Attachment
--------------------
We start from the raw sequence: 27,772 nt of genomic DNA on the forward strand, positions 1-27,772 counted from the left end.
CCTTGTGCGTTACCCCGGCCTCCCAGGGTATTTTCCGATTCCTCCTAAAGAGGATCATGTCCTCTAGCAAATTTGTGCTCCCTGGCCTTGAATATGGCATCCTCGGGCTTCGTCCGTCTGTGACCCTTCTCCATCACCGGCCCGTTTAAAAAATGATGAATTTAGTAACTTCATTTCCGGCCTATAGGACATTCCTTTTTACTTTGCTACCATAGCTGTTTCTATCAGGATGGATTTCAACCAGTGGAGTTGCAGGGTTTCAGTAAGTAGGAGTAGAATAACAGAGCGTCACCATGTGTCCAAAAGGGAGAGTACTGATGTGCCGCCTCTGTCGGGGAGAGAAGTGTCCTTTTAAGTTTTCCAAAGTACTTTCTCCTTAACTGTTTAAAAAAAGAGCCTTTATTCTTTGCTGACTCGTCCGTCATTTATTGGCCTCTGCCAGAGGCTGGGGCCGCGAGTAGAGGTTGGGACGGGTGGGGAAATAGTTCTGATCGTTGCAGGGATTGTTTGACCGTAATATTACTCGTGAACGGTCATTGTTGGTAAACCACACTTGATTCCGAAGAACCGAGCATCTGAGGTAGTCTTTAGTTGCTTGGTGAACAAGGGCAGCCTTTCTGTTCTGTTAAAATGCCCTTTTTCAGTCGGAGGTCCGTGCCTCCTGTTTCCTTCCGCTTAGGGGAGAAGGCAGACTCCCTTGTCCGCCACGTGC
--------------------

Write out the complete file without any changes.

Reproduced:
We start from the raw sequence: 27,772 nt of genomic DNA on the forward strand, positions 1-27,772 counted from the left end.
CCTTGTGCGTTACCCCGGCCTCCCAGGGTATTTTCCGATTCCTCCTAAAGAGGATCATGTCCTCTAGCAAATTTGTGCTCCCTGGCCTTGAATATGGCATCCTCGGGCTTCGTCCGTCTGTGACCCTTCTCCATCACCGGCCCGTTTAAAAAATGATGAATTTAGTAACTTCATTTCCGGCCTATAGGACATTCCTTTTTACTTTGCTACCATAGCTGTTTCTATCAGGATGGATTTCAACCAGTGGAGTTGCAGGGTTTCAGTAAGTAGGAGTAGAATAACAGAGCGTCACCATGTGTCCAAAAGGGAGAGTACTGATGTGCCGCCTCTGTCGGGGAGAGAAGTGTCCTTTTAAGTTTTCCAAAGTACTTTCTCCTTAACTGTTTAAAAAAAGAGCCTTTATTCTTTGCTGACTCGTCCGTCATTTATTGGCCTCTGCCAGAGGCTGGGGCCGCGAGTAGAGGTTGGGACGGGTGGGGAAATAGTTCTGATCGTTGCAGGGATTGTTTGACCGTAATATTACTCGTGAACGGTCATTGTTGGTAAACCACACTTGATTCCGAAGAACCGAGCATCTGAGGTAGTCTTTAGTTGCTTGGTGAACAAGGGCAGCCTTTCTGTTCTGTTAAAATGCCCTTTTTCAGTCGGAGGTCCGTGCCTCCTGTTTCCTTCCGCTTAGGGGAGAAGGCAGACTCCCTTGTCCGCCACGTGC